Skip to: Content
Skip to: Site Navigation
Skip to: Search


In Kenya, a key role for foreign observers

International observers have been criticized for doing too little – and too much – in the wake of Kenya's flawed Dec. 27 vote, which touched off a wave of ethnic killings.

(Page 2 of 2)



That Kenya's elections were flawed, by now, has become common knowledge. Even the head of the Election Commission of Kenya admitted last week that he had been put under pressure by Kibaki's ruling party, the PNU.

Skip to next paragraph

Now, reports are coming out that Odinga's ODM party manipulated counts in his own strongholds as well.

Observers also say that Kibaki's party waited until the pro-ODM vote was counted before adding sufficient votes to allow Kibaki to carry the day.

"In parliament, at least half of the seats went to Mr. Odinga's party, and 18 ministers of Kibaki's own government lost their seats, and yet we are told that Kibaki himself won the presidency," says one Western election observer, who spoke under the condition of anonymity. "You don't need to be a rocket scientist to draw the conclusions we have drawn."

Kenyans shocked by vote rigging

Mohamed Datoo, an independent election observer and political scientist, says that the post-election violence is hardly surprising, given Kenya's very recent emergence from 24 years of dictatorship under President Daniel Arap Moi.

After so many years of fighting for the right to free and fair elections, it shocked Kenyans to the core to have this vote rendered meaningless by manipulation, he says.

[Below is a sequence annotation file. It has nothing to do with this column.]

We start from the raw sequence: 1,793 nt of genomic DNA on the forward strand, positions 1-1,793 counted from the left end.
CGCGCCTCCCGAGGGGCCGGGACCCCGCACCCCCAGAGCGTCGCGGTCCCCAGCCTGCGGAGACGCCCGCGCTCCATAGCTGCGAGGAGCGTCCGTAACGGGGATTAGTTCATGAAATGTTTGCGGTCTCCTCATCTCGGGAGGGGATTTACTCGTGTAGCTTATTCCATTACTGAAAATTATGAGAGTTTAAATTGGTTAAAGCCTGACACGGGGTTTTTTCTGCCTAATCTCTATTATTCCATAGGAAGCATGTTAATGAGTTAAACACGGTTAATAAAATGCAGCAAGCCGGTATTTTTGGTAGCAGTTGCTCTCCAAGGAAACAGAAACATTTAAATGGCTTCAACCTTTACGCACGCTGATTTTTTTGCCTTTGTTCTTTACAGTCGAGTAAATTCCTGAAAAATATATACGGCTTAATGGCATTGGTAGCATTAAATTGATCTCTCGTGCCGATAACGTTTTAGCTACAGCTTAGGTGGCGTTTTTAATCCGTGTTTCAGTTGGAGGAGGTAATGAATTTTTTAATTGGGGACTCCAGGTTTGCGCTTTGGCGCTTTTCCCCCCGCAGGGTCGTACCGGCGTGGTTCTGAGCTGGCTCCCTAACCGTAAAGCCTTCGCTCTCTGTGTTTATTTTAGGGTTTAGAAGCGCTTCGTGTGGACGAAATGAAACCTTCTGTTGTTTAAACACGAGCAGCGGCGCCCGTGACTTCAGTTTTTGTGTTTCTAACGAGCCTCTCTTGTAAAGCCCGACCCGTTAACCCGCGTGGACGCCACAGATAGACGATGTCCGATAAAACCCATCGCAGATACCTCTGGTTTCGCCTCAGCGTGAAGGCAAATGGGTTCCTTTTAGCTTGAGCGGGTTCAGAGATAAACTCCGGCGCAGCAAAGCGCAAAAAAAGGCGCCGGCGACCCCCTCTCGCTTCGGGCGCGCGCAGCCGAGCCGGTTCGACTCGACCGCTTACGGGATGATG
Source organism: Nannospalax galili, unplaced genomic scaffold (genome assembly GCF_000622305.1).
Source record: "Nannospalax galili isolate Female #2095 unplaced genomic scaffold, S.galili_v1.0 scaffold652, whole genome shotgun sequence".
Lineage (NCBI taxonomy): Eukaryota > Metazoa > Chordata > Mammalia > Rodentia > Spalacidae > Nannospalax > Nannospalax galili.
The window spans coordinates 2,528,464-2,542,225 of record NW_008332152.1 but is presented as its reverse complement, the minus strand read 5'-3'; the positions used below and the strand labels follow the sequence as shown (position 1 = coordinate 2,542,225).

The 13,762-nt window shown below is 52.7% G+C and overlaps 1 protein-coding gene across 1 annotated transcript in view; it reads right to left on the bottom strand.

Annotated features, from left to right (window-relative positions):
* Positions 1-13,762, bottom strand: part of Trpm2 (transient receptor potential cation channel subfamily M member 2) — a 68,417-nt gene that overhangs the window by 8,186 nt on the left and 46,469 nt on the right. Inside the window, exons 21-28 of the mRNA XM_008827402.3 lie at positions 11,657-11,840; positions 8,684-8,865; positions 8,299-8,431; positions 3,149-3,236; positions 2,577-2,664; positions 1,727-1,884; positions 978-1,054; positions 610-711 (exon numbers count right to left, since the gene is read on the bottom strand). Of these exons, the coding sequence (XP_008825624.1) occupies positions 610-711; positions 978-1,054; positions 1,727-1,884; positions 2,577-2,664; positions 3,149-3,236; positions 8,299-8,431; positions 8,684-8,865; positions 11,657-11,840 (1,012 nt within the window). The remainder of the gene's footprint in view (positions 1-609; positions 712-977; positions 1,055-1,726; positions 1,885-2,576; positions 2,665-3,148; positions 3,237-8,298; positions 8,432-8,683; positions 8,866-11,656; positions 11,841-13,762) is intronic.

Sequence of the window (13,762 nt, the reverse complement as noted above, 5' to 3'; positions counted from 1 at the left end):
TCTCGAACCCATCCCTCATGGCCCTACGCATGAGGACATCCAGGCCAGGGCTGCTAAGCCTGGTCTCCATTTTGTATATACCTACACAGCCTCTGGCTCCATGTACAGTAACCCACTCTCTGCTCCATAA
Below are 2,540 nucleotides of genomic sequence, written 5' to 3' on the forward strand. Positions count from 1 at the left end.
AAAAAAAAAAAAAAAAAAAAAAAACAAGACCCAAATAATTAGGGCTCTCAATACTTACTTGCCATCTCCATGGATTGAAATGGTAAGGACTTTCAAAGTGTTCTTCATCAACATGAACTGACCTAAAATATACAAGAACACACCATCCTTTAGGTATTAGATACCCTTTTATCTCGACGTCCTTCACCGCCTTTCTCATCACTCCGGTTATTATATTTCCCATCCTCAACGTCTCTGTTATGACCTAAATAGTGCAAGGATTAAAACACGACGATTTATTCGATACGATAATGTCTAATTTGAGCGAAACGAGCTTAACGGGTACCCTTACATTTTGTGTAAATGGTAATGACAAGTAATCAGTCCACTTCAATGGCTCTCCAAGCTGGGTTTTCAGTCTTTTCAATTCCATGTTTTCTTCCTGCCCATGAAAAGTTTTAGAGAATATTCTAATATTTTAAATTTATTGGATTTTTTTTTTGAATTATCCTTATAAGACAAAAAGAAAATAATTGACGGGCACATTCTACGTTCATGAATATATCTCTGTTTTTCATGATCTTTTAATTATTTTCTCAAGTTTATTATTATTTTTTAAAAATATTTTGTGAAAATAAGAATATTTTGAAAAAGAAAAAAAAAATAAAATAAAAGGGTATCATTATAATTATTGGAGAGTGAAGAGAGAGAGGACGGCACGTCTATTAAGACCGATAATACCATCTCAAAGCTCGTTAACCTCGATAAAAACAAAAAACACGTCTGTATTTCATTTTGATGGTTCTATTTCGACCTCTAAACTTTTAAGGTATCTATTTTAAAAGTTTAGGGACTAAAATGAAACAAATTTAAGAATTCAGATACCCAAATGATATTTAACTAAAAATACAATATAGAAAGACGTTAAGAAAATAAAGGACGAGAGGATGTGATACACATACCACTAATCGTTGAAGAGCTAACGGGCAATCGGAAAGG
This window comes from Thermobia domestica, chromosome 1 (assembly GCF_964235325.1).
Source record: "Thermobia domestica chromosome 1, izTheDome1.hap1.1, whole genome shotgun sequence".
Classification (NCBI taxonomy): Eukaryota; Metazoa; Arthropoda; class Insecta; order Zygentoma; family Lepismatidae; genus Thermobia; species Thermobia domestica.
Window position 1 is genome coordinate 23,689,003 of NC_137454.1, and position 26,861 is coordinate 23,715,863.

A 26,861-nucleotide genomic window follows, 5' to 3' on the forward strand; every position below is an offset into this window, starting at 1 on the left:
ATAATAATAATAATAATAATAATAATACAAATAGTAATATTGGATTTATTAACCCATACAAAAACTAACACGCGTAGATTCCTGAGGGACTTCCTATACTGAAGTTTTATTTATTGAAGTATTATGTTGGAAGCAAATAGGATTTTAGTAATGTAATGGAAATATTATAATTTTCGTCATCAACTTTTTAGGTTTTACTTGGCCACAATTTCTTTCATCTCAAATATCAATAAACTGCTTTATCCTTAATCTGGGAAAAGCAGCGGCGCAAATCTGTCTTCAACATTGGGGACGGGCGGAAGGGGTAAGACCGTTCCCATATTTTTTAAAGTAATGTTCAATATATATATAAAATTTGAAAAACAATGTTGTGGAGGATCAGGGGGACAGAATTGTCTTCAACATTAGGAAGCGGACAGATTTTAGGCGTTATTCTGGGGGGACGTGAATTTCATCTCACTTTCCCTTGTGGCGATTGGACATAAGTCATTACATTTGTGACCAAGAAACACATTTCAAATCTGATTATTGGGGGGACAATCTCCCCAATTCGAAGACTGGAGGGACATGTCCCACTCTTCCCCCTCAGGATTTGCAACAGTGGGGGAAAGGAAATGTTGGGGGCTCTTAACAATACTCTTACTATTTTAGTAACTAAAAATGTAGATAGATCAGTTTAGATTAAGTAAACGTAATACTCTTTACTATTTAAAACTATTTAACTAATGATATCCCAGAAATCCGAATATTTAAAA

"The Kenyan people take their power to vote extremely seriously," says Mr. Datoo, himself a Kenyan national, "and in my opinion, the Kenyan people have been disrespected by their leaders, irrespective of party affiliation."

Should the EU election observer mission have done more? Some election observers say yes, while others say that the EU may have done too much, fanning the flames of an ethnic fire that was already raging. To date, some 300 Kenyans have been killed, and 100,000 displaced since election day.

David Throup, a political scientist at Johns Hopkins School for Advanced International Studies in Washington who has led six election observer missions in Kenya in the past, says that the EU election mission has been "irresponsible" by releasing its preliminary report before receiving a final tally of the votes by the Election Commission of Kenya (ECK).

"They almost suggested that the election is rigged, using the evidence from just two constituencies," he says, after hearing the EU's preliminary report last week. "It's very dangerous, they have destroyed the legitimacy of the ECK," as well as raising questions of the legitimacy of Kibaki's win. "The ethnic violence is already too dangerous; to have these kinds of statements from the EU is very irresponsible."

But while election observers know they can't stop vote-rigging outright, observers who have studied the country and who have watched the process months in advance can make it harder to steal an election outright.

"What an election observer does is force people to rethink how they will rig an election," says Sebastian Elischer, an independent election observer and political scientist at Jacobs University in Germany.

"This crisis has been good for the country in one way," agrees Wafula Okumu, of the ISS. "There is no way it can be rigged like this again in this country. We have seen all the loopholes."

Permissions